Ways to beat midsemester burnout

by Shelbi Voss

Across campus I have heard one recurring opinion from students of all disciplines. Burnout is very real, and seemingly more apparent these days. Whether it is the drain of online classes, a lack of outlets due to event cancellations, or simply not getting out because of health and safety precautions, feeling unmotivated or just getting by is familiar to students everywhere.

I did not realize how widespread the burnout was until one of my professors asked for our honest opinions about three weeks ago. She wanted to know how her class of 50 students was faring and if we needed to take a step back, and without hesitation the entire Zoom call was filled with strong exclamations of how people were feeling, thumbs up reactions, and a clear consensus that something was different about this semester. My professor and our Teaching Assistant felt no different, and we took a whole week off to regroup and forget about the work that was planned for the week in question.

It is hard to think that next semester might hit us just as hard, if not harder due to winter weather and the cancellation of Spring Break. The inability to just take a walk when we feel cooped up or relax on the quad to get some sun will be taken away from us. Right now it feels as though the world just keeps moving and we never get a chance to catch up, but there are simple ways that allow us to find a sense of calm with very little effort.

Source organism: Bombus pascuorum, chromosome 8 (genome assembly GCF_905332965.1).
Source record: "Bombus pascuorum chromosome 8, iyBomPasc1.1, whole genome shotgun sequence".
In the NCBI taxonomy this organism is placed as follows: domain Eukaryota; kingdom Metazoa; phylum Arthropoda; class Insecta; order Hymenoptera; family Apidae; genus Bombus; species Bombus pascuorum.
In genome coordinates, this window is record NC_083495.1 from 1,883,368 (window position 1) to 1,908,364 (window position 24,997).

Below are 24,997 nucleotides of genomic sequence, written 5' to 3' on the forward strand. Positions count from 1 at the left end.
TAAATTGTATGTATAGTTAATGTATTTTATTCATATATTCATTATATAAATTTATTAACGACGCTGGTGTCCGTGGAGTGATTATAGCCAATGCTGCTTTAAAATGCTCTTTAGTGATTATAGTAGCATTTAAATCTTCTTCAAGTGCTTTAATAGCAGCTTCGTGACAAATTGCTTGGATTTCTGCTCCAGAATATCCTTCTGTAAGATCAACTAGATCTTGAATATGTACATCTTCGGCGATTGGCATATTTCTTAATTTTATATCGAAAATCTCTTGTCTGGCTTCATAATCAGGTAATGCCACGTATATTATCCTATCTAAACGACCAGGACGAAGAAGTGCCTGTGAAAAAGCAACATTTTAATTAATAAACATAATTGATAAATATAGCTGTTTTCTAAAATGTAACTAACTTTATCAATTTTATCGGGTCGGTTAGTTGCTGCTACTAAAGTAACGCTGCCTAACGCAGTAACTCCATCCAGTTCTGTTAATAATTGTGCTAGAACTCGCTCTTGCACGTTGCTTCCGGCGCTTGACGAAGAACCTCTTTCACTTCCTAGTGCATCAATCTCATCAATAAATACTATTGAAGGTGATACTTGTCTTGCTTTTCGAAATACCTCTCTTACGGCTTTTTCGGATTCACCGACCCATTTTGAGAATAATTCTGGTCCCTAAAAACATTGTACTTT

Keeping up with what seems like hours of work per day is daunting. Give yourself time every day to clear your mind. How that time is spent may be different for everyone. It could be finding a new movie or game to sit with for some time, discovering a new favorite TV show and watching a few episodes per day or carving out time to make music or art. I have found that these little breaks keep me more focused at the points when I do sit down to work and it is easier to absorb the information rather than cram it all into my mind.

The weather might be changing but that is all the more reason to get outdoors while you can. My roommates and I try to get outside at least once a day, even if just for a short walk. The fresh air is a mood booster and can help you feel rejuvenated to tackle that next online lecture or assignment that has been put off for weeks.

Something that has truly made a difference for me recently is really allowing myself to take a deep breath. It sounds simple, but I realized that throughout the day I go from one thing to the next without pausing. School, work and student organizations all just blur into spouts of 24 hour periods to get the job done. The continuous pattern of every day carries a lot of mental and physical tension with it. To quiet the feeling that I am buzzing around from one place to the next or just a robot at a computer, I release that tension and take a deep breath in. So next time you take a moment and realize you have worked non-stop, relax your jaw, shoulders, back and limbs, close your eyes, and flush out the tightness that you were consciously or unconsciously holding in.

These are not the only solutions to these problems, and they may seem silly or obvious, but that can often be what we need to slow down. There is no need to feel ashamed or wrong for taking time to center yourself in between tasks. Remember to find what works for you and use it to keep you sane in this crazy world we live in.

Photo courtesy of Illini Union